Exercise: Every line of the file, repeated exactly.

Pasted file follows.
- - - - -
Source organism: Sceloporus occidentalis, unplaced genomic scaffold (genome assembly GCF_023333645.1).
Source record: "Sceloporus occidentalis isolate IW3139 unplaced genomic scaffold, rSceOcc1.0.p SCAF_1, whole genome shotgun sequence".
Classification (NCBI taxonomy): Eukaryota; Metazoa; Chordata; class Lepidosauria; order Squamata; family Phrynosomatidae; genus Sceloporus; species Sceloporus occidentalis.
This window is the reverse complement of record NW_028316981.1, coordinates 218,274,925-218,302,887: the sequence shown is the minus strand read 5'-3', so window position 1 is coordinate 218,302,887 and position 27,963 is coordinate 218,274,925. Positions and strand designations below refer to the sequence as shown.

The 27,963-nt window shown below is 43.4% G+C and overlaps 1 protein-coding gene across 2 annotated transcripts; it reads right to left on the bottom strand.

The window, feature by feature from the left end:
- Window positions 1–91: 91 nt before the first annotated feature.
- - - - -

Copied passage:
Source organism: Sceloporus occidentalis, unplaced genomic scaffold (genome assembly GCF_023333645.1).
Source record: "Sceloporus occidentalis isolate IW3139 unplaced genomic scaffold, rSceOcc1.0.p SCAF_1, whole genome shotgun sequence".
Classification (NCBI taxonomy): Eukaryota; Metazoa; Chordata; class Lepidosauria; order Squamata; family Phrynosomatidae; genus Sceloporus; species Sceloporus occidentalis.
This window is the reverse complement of record NW_028316981.1, coordinates 218,274,925-218,302,887: the sequence shown is the minus strand read 5'-3', so window position 1 is coordinate 218,302,887 and position 27,963 is coordinate 218,274,925. Positions and strand designations below refer to the sequence as shown.

The 27,963-nt window shown below is 43.4% G+C and overlaps 1 protein-coding gene across 2 annotated transcripts; it reads right to left on the bottom strand.

The window, feature by feature from the left end:
- Window positions 1–91: 91 nt before the first annotated feature.